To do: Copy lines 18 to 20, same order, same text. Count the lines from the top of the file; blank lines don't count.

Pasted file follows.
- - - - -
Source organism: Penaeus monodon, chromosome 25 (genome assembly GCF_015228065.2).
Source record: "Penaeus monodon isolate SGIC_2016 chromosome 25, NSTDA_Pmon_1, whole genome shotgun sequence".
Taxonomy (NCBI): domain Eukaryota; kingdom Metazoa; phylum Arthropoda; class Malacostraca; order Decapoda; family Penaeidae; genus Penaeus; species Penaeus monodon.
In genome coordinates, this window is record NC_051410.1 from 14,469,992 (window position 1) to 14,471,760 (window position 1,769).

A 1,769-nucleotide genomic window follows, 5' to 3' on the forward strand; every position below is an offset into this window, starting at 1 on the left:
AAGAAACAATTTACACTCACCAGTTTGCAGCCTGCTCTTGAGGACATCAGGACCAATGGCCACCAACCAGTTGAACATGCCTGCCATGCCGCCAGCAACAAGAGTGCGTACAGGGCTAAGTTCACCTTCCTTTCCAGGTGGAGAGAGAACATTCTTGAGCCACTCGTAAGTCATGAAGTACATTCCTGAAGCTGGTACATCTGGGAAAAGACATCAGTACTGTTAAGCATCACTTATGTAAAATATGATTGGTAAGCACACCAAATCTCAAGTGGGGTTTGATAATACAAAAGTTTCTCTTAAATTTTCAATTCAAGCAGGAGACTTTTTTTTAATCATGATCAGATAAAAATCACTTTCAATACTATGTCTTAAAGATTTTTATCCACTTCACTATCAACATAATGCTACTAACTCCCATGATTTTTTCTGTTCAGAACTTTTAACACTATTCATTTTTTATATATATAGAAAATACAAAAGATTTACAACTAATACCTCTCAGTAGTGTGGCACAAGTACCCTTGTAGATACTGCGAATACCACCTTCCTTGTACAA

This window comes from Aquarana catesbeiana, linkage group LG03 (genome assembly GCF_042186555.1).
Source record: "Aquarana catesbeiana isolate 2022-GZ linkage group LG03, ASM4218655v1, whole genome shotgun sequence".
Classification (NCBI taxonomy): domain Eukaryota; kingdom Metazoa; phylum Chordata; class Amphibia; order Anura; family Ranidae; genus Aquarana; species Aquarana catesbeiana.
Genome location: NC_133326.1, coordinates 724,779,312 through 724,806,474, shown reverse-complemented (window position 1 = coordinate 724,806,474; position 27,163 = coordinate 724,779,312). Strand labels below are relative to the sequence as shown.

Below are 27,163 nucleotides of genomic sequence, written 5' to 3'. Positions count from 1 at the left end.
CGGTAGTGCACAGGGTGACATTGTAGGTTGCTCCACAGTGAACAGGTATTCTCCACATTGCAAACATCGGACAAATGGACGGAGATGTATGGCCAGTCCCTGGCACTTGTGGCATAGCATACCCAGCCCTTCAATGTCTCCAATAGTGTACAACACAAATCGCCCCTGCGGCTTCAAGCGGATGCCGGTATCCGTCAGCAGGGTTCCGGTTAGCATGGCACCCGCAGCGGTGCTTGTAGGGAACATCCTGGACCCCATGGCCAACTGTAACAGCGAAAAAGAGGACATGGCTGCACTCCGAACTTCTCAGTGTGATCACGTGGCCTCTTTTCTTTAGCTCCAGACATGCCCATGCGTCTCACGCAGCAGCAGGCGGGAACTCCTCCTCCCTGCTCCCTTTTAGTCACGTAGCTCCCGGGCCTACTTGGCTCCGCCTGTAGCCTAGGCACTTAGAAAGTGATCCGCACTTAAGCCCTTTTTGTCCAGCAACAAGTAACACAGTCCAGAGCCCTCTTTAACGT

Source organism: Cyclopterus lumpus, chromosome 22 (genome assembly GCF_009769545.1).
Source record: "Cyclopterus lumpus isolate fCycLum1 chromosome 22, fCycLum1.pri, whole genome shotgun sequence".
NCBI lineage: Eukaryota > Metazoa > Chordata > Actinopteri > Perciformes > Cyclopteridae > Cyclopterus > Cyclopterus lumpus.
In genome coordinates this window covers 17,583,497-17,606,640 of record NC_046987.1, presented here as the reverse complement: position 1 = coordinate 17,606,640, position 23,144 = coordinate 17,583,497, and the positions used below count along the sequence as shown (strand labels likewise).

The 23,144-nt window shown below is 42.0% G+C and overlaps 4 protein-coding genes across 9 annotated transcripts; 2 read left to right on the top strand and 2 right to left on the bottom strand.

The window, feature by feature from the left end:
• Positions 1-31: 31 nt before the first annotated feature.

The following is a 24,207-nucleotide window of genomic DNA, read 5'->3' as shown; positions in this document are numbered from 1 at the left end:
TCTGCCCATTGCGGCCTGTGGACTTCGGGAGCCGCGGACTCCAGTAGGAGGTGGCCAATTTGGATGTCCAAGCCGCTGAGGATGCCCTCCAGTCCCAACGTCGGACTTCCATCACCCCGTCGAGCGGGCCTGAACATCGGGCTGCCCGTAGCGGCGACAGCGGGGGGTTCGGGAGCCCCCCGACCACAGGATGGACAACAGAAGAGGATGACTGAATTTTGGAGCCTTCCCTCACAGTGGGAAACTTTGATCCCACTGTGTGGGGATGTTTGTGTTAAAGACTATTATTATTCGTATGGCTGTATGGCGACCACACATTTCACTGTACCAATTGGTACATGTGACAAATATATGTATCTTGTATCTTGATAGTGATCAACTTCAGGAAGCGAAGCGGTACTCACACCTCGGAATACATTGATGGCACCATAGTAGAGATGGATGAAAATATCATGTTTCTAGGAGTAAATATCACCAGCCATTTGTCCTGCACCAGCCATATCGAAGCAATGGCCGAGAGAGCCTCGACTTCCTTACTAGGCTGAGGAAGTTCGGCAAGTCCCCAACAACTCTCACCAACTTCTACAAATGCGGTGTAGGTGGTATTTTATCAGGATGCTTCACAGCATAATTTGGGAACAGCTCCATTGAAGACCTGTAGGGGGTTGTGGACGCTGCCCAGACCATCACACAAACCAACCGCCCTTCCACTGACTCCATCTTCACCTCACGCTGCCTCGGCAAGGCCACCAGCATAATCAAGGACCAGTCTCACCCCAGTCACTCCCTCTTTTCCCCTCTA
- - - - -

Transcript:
The window, feature by feature from the left end:
• Positions 1-31: 31 nt before the first annotated feature.

The following is a 24,207-nucleotide window of genomic DNA, read 5'->3' as shown; positions in this document are numbered from 1 at the left end: